Good Masters! Sweet Ladies! Voices from a Medieval Village, a project conceived by a Baltimore librarian as a way of teaching about life in medieval times, has won the John Newbery Medal for best children's book.

The Newbery Medal, one of the most distinguished honours in American children's literature, is awarded annually by the American Library Association. The ALA announced the winners of several awards for children's literature on Monday.


Christopher Paul Curtis, shown in his Windsor, Ont. home in 2000, wrote about the Ontario community of Buxton, which was settled by freed slaves in the 1860s. ((Carlos Osorio/Canadian Press) )

Good Masters! Sweet Ladies! was written by Laura Amy Schlitz, a teacher-librarian at the Park School in Baltimore. It is a series of amusing and often dark lyrical monologues, which her students performed, each playing a different person in the medieval village.

Characters include a young girl who doesn't mind lice, but hates fleas, the miller's son, who describes how his father steals the flour and cuts it with chalk and young Jack, who the other kids call "numbskull" and "lack-a-wit."

"I wanted them to have something to perform, but no one wanted a small part," Schlitz said in a prepared statement.

"So I decided to write monologues instead of one long play, so that for three minutes at least, every child could be a star."

Christopher Paul Curtis, a Windsor, Ont.-based children's author, has won the Coretta Scott King Book Award for his book about a free-born child in an historic black community in southwestern Ontario.

In addition to the award for best African American young adult fiction, Curtis's  Elijah of Buxton was given a Newbery Honor Award.

Set in the 1860s, it tells the story of Elijah, the first free-born child in Buxton, a Canadian community of escaped slaves that was built at the end of the Underground Railroad. Buxton is now an historic site.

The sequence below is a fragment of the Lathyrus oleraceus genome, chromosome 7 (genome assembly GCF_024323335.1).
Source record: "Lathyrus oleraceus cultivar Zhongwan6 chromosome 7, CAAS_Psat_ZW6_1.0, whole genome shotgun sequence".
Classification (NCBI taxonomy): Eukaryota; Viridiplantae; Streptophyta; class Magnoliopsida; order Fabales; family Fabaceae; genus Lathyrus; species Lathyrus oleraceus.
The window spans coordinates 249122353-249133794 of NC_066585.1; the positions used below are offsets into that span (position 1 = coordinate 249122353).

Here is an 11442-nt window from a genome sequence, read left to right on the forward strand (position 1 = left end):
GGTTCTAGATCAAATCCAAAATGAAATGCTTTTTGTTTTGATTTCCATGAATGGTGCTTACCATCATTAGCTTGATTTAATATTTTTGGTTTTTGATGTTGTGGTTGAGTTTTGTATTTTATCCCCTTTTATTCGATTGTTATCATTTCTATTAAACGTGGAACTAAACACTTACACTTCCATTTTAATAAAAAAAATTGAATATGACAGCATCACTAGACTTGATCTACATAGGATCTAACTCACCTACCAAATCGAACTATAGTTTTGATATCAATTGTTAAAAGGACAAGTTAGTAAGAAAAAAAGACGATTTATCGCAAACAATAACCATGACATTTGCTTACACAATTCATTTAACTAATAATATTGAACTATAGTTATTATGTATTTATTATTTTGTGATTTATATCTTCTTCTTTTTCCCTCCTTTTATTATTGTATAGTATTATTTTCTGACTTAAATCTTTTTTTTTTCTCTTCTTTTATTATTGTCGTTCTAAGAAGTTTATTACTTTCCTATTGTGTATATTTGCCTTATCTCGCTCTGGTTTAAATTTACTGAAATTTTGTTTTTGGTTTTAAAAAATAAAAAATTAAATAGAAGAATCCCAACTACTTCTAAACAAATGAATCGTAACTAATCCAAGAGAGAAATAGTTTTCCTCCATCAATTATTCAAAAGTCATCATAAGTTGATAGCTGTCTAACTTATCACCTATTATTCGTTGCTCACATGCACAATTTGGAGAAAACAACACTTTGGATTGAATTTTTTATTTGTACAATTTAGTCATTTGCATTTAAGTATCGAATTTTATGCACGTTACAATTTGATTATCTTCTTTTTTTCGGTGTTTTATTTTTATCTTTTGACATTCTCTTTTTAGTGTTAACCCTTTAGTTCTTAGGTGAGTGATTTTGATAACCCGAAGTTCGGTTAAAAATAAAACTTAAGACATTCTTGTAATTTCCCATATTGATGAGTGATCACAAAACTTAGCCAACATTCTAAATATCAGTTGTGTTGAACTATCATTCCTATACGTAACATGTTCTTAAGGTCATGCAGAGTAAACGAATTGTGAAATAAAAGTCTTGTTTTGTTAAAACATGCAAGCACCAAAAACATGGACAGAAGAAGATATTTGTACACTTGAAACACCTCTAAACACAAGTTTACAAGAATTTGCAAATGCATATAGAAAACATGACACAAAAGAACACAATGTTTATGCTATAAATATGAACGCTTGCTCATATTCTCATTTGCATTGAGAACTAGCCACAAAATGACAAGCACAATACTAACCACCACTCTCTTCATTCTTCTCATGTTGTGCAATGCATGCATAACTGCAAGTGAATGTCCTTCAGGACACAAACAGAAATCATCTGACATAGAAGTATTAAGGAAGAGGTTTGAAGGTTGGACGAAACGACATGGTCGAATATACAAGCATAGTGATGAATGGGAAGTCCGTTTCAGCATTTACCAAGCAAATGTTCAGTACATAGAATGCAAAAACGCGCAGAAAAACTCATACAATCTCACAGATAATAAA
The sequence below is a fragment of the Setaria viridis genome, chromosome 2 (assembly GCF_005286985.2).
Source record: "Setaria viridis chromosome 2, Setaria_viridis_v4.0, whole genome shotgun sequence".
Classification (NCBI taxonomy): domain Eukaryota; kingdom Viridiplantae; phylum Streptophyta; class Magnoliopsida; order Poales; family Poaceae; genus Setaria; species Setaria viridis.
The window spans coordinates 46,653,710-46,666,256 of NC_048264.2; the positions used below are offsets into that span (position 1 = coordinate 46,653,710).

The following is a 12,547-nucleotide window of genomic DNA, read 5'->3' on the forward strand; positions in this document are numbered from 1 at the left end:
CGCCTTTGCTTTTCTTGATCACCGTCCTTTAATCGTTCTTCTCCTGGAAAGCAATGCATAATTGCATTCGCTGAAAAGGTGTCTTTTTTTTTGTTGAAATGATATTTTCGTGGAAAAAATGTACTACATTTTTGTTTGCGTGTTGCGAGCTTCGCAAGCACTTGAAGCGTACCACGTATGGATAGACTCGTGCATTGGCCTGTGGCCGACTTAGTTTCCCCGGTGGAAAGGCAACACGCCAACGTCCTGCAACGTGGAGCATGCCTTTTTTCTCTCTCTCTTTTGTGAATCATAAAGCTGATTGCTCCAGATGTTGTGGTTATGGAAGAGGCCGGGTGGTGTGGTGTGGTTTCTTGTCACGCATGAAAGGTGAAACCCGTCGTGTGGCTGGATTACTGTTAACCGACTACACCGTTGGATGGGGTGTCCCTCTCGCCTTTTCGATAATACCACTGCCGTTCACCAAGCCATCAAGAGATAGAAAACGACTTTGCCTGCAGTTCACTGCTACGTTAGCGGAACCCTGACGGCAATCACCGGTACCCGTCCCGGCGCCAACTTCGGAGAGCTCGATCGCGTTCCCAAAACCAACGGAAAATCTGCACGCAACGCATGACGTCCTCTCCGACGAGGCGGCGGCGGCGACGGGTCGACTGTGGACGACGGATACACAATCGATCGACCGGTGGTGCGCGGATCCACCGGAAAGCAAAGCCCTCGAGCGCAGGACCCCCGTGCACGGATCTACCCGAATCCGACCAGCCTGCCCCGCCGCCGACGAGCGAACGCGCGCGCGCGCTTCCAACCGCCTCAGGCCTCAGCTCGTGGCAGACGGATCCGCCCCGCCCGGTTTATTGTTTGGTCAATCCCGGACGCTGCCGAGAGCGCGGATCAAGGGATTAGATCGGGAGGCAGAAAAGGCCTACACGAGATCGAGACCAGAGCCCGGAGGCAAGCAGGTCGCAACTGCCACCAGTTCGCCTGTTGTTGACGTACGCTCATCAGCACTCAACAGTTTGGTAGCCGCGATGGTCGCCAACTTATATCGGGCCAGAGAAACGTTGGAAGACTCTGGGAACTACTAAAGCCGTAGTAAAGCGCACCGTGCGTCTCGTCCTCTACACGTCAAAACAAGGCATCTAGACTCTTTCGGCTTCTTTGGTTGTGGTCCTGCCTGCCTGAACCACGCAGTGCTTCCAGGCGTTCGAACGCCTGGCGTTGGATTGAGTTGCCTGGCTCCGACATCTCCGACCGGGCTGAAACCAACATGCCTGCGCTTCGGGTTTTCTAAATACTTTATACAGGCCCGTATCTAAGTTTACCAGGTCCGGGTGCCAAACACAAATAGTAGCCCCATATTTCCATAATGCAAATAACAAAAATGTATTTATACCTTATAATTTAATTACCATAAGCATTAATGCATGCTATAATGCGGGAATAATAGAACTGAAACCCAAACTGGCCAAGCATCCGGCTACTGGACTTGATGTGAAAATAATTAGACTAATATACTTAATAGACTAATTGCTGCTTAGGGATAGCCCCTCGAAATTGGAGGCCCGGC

Curtis, born in Flint, is also author of Bud, Not Buddy, which won the Newbery Medal, and The Watsons Go to Birmingham.

Ashley Bryan's Let It Shine, which uses paper-cut images to illustrate the words of three favourite spiritual hymns, won the Coretta Scott King award for illustration.

Other 2008 Newbery honour books include The Wednesday Wars by Gary D. Schmidt and Feathers by Jacqueline Woodson.

The Randolph Caldecott award for top picture book went to Brian Selznick's The Invention of Hugo Cabret.


Geraldine McCaughrean won the Michael L. Printz Award for excellence in literature for young adults for The White Darkness. ((Sang Tan/Associated Press))

The 500-page book combines lavish illustrations with a story about a young boy who lives in the Paris Metro and is trying to complete an invention left by his father.

Mo Willems' There Is a Bird in Your Head! won the Theodor Seuss Geisel Award for "the most distinguished book for beginning readers." 

Four more books are Caldecott honour books:

  • Henry's Freedom Box: A True Story from the Underground Railroad, illustrated by Kadir Nelson, written by Ellen Levine.
  • First the Egg,written and illustrated by Laura Vaccaro Seeger.
  • The Wall: Growing Up Behind the Iron Curtain, written and illustrated by Peter Sís.
  • Knuffle Bunny Too: A Case of Mistaken Identity, written and illustrated by Mo Willems.

Orson Scott Card, author of Ender's Game and Speaker for the Dead, won the Margaret A. Edwards Award for "lifetime achievement in writing for young adults."

Geraldine McCaughrean's The White Darkness won the Michael L. Printz Award for "excellence in literature written for young adults."

McCaughrean is the multi-award winning British novelist who wrote Peter Pan in Scarlett, the official sequel to J.M. Barrie's Peter Pan that was sanctioned by the Great Ormond Street Hospital in London, which owns the rights to Barrie's work.